For all the times we have thought of sin lightly, Jesus took sin seriously and willingly threw himself into hell’s fierce flames and punishment as he hung on the cross. For all the times our eyes have lusted and our lips have lied and our hearts have harbored hatred for others and apathy toward God, for all the times we have thought of sin lightly, Jesus dealt with our sin with full seriousness. He lived a perfect life, and by his sacrifice on the cross he saved us from the punishment for sin that would have condemned us forever.

   Why does Jesus warn us about sin so sternly? Because he loves you so deeply! Because he has already done everything to forgive your sins.  He has brought you to faith in him and he wants nothing, absolutely nothing, to undo the work of salvation that his death and resurrection have accomplished. So if you think of sin but lightly, then view his sacrifice for you clearly, repent sincerely, and in his forgiveness, take his warnings to heart fully.

   As we move on in our reading, Jesus brings up another Sixth Commandment topic, the matter of divorce. He starts out with a similar comparison, although this time he does not start out with an Old Testament quotation but with a common misinterpretation of God’s moral law: “It has been said, ‘Anyone who divorces his wife must give her a certificate of divorce.’ But I tell you that anyone who divorces his wife, except for marital unfaithfulness, causes her to become an adulteress, and anyone who marries the divorced woman commits adultery.” The rabbis of Jesus’ day did not teach what Scripture taught. They permitted divorce for just about any reason. Some said that if a man found any reason to be displeased with his wife, he could divorce her. Others said that if a man found another woman that he wanted for his wife, he could divorce his present wife. The rabbis seemed only to be concerned with following the proper process, not the proper will of God.

   Jesus’ words in this matter show that one person’s sin can damage another. Most English translations are misleading. “I tell you that anyone who divorces his wife, except for marital unfaithfulness, causes her to become an adulteress, and anyone who marries the divorced woman commits adultery.” It sounds like the innocent party in the divorce case is sinning. It is difficult to translate the grammar of this sentence into smooth English, but what Jesus is getting at is that a husband who unjustly divorces his wife makes his wife appear to be guilty of adultery, and a man who then marries the woman might also appear to be guilty of adultery even though he is not. Jesus’ meaning here shows concern that innocent parties are not made to look like they are guilty of sin when they are not. Someone may observe the divorce and the new marriage from a distance and think, “Oh, this is the reason the marriage broke up. This is the man who broke up the marriage.” Jesus’ concern is that sinful actions by one person could do damage to others.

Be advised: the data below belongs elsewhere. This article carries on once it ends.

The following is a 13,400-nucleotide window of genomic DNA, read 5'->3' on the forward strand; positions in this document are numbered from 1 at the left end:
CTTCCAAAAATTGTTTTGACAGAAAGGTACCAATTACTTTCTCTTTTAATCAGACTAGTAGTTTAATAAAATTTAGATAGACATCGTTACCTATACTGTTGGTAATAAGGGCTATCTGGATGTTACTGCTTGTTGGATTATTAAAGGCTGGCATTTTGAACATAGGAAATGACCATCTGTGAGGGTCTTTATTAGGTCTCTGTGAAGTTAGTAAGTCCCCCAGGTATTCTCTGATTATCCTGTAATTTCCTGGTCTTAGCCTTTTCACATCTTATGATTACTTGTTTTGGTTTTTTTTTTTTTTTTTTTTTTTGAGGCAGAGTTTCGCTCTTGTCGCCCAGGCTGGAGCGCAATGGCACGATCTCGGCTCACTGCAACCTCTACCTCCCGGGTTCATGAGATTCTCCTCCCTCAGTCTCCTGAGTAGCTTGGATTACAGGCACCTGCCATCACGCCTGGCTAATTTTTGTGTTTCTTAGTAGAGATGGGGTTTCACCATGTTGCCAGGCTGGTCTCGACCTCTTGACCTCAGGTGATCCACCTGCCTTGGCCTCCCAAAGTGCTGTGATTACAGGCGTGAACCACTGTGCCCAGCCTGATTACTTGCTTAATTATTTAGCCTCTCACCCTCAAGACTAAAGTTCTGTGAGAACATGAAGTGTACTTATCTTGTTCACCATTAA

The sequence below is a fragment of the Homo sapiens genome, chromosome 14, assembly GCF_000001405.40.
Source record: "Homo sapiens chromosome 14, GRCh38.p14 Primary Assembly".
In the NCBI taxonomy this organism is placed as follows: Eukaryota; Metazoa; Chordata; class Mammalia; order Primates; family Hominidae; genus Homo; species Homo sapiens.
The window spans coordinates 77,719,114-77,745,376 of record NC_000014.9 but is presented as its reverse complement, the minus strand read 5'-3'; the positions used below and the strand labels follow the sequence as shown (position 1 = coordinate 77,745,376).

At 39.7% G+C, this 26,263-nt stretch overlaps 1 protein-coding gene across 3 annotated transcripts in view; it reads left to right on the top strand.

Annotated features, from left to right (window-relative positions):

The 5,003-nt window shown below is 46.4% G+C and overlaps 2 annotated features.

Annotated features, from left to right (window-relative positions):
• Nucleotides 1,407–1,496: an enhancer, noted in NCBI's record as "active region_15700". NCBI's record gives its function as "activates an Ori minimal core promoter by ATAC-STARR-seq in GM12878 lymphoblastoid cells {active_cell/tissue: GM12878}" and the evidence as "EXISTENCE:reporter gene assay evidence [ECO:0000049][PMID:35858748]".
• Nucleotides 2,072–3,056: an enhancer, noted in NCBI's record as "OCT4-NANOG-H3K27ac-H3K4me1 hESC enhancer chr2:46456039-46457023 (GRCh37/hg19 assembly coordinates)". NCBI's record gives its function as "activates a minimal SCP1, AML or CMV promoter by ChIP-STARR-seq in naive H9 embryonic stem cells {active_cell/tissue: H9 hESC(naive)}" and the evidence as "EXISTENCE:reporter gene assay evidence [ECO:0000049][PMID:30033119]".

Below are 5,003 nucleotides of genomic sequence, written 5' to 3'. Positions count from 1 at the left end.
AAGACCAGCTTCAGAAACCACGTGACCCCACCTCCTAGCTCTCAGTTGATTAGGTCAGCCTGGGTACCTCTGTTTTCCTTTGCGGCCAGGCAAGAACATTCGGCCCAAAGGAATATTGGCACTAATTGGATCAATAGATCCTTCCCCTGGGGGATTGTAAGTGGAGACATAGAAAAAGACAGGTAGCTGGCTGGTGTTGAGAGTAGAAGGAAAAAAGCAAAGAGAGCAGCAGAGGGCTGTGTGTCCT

God has given us the Eighth Commandment for a reason. He devotes an entire commandment to protecting people’s reputations. When we fail to do that, we can inflect serious damage to another person unfairly. Children, when you are at school you do serious harm to your classmates when you think they’re “weird” and call them names or make fun of them just because they’re different than you are. And unfortunately we adults don’t always give up those childish ways. We also jump to conclusions about others when we only have a fraction of information about them. We can assume someone is rude or uncaring or faithless or a host of other hurtful assumptions. And what good comes from these assumptions? None at all!

   Reputations are sensitive. That is why God protects them with their own commandment. That is why it is such a crime to God when we think of sin but lightly and allow our words and actions to damage another person.

   But Jesus did not take our sin lightly. He went to the cross and endured the fires of hell for you because he was concerned for your status, not your status or reputation before the world, but your status before his Father in heaven. Jesus shed his blood on Calvary’s cross and has now sent his Spirit into your heart so that your eternal status before God would not be “condemned sinner,” but “redeemed and loved saint.”

   Jesus was frequently described as someone who preached with great authority, not as the other teachers of his day. And he does! He teaches with an authority that doesn’t redefine sin, but that exposes and condemns sin. But he also showers us with a love that removes sin, not by removing us from his presence, but by removing sin’s guilt from our hearts in his eyes. Washed in his blood, forgiven by his cross, adopted at his font and fed at his altar, how can we “think of sin but lightly”? How we are motivated by our forgiving Lord to fight against sin. Amen.